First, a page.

The use of large up-front fees and disproportionate deposits has already resulted in significant cost consequences for one care provider.
But that is exactly where we are, with the Chancellor of the Exchequer, George Osborne, announcing the Government’s plan for a new City Devolution Bill in a speech delivered in Manchester.
In his speech the Chancellor said a lot of things, including:
“This law will pave the way for Greater Manchester – and, importantly, other cities as well, to take greater control and responsibility over all the key things that make a city work, from transport and housing to skills, and key public services like health and social care.
It means by the end of this year the legal framework will be set so that any city can proceed to implement a Mayoral devolution deal.”
“Greater Manchester has agreed to have a mayor as part of our Northern Powerhouse - and this new law will make that happen.
My door now is open to any other major city who wants to take this bold step into the future.
This is a revolution in the way we govern England.”
But will we have the revolution, and how far will it extend?
The Chancellor’s deal is simple: cities can have more power and greater budgets so long as they agree to a single elected executive mayor to exercise the new powers and spend the new budget. The powers and remit of the participating councils themselves will not be changed, but they will have to work with each other and the mayor to deliver the new resources.
So what will be the keys to a city region gaining the new powers? I suggest the following will be in the mix:
- Desire: there has to be the determination to make the difference in new ways, and not simply do more of the same;
- Competence: the long track record of the councils and other public bodies in the Greater Manchester area working together has instilled the confidence for them to be allowed to blaze the trail;
- Creativity: the Government really does want city and regional leaders to harness the ideas and solutions offered by local businesses, whether large or small, listed or social, grassroots or international;
- Collaboration: doing with and not doing to, being relational, reciprocal and responsible;
- Delivery: it’s not just the powers currently exercised by the Mayor of London that are on offer, but as Greater Manchester is showing, more besides – if NHS budget devolution can happen in the North West, what else could be possible?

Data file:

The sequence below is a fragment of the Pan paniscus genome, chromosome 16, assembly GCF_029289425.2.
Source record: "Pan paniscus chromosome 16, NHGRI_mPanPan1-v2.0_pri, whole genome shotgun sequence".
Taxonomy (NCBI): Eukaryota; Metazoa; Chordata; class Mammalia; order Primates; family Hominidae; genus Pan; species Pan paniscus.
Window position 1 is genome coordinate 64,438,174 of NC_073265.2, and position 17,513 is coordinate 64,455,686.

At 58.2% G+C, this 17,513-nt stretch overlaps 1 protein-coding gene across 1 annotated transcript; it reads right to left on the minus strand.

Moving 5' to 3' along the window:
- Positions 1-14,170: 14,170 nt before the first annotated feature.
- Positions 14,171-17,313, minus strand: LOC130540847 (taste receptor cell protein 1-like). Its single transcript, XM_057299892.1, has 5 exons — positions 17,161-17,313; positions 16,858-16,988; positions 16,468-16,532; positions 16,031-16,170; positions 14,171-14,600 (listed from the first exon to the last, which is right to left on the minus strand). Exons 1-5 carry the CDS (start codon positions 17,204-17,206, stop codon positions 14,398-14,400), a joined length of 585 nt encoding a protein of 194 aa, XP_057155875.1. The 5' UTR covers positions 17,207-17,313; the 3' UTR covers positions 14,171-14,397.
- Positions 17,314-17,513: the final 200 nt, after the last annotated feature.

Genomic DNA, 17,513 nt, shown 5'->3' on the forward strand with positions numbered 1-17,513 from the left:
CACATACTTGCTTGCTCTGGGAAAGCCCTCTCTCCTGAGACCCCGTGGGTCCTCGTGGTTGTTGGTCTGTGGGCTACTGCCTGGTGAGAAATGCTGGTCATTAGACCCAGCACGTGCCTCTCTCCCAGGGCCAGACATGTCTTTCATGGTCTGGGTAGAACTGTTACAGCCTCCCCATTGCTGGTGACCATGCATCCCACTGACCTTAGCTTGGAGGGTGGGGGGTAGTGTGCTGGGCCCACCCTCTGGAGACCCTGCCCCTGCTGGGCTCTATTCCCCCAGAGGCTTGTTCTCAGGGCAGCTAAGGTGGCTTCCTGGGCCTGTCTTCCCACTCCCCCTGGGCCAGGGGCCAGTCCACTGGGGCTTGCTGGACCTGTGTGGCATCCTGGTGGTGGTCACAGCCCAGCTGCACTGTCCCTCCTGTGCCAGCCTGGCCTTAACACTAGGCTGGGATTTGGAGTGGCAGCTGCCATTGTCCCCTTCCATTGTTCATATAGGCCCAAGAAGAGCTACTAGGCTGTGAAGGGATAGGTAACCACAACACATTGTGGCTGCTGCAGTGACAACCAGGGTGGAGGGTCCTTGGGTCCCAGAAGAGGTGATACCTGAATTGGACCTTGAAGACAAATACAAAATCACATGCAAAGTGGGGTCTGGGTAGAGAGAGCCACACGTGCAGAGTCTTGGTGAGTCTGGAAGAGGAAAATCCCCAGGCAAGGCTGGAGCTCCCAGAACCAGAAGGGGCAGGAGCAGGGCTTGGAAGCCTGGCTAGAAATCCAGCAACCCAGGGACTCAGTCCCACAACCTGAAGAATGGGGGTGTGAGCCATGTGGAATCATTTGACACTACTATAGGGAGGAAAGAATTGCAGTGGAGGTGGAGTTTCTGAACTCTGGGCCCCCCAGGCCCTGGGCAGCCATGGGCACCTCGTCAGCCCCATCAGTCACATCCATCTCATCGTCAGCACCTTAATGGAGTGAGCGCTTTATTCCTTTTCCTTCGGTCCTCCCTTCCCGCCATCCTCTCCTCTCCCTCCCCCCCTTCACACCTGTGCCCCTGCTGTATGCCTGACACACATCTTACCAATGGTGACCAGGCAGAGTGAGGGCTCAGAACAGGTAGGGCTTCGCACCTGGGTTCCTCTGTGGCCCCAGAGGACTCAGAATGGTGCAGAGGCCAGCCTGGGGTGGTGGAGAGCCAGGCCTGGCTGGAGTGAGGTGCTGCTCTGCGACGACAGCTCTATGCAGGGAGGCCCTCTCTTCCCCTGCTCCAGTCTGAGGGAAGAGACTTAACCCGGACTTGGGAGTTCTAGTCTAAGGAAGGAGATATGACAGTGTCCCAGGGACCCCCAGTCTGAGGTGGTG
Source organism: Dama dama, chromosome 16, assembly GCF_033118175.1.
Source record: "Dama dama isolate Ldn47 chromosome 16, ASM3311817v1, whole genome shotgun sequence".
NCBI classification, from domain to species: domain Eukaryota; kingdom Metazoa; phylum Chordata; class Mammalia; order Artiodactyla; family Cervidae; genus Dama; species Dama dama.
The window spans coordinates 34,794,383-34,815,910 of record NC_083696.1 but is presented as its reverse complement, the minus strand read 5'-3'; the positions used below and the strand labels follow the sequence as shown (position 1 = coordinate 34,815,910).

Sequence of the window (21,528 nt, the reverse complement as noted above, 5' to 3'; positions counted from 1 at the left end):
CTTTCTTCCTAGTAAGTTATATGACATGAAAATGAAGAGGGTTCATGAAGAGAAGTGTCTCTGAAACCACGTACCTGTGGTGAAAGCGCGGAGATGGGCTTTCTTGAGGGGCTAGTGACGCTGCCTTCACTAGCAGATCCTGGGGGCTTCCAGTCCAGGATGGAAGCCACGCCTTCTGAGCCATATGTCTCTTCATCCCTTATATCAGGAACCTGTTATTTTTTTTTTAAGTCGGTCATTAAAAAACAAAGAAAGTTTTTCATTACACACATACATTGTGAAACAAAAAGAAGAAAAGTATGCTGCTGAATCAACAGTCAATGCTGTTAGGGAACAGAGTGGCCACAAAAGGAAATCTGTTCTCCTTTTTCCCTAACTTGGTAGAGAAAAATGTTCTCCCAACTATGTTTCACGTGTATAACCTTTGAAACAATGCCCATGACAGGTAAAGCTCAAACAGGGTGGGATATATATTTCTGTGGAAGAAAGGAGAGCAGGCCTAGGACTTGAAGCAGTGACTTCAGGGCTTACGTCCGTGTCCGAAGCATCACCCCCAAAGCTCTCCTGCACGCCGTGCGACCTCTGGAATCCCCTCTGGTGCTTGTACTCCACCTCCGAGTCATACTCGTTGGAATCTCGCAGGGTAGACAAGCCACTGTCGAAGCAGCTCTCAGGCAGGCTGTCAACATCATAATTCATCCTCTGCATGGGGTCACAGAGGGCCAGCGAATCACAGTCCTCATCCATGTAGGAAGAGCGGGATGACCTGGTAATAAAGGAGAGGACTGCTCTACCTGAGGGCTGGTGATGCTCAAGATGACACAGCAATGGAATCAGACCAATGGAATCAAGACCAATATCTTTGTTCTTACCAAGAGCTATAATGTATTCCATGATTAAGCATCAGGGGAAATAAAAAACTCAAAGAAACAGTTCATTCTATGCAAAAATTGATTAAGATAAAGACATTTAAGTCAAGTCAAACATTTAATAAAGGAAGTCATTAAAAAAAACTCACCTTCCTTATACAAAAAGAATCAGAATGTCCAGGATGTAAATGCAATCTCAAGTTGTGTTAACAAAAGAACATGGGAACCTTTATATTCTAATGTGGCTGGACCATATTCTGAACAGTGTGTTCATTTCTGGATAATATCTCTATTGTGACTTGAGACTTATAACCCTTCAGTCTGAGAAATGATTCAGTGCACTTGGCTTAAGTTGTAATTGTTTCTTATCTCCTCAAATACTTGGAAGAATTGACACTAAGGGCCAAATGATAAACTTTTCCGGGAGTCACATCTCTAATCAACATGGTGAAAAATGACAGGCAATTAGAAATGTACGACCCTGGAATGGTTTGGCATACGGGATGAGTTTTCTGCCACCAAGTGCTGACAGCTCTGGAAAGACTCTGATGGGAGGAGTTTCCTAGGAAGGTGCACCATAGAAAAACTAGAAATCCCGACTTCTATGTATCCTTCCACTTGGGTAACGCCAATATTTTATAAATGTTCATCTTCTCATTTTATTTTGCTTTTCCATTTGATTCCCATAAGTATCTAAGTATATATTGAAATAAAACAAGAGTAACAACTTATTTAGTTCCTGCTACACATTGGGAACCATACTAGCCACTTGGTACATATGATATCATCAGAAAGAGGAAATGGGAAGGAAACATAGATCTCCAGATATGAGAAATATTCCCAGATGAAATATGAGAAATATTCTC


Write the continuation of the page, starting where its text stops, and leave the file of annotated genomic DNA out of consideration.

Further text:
- Engagement: if the Government is willing to let go and permit the devolution of its powers, what could councils do more with their communities to allow participative services for the public?
With more devolution to Scotland and Wales as well, it will not be just city region government that will be close to local authorities, communities and other local stakeholders. It will have the effect that government from London will be smaller, but also possibly less remote. Its conversation with the English regions should be more expansive as a consequence.
There is the issue of an elected mayor, leading to presidential government on a city region level, and this is risky. That’s the point! The election of the mayor should create a focus for what really matters; failure does have a higher premium. Risk can bring rewards. Defining and understanding the rewards at the outset clearly and not just following the latest trend will be vital if this is to be more than an expedient experiment.
For more information
Please contact Mark Cook.
The government announced on 16 May that it will provide a fund of £400m to cover the costs of removal and replacement of cladding to high rise residential blocks which have failed tests.
Whilst some people are under the impression that preparing a Lasting Power of Attorney (LPA) is simply a case of completing a form and ticking a few boxes, it is about far more than this.
A big fear for some people facing divorce and the inevitable carving up of the matrimonial assets. They seek assurances that such assets will be “ring-fenced” and retained for them.
Thinking about the legal status of being a cohabitant probably isn’t at the top of the ‘to do’ list.
When an individual is thinking about making a gift to another individual, consideration needs to be given to the Potentially Exempt Transfer (PET) trap.
We are now only a few weeks away from the biggest change to data protection laws in over 20 years. Are you compliant?
The tragedy, in this case, is that there were options readily available to the midwives that they could have used. This was not a case of having to go above and beyond.
Arising from the recent Family Division announcement, people who think they are legally divorced may in fact still be married.
The SCCS has issued providers in the scheme a series of updated and new documents in order to assist with their National Minimum Wage review.
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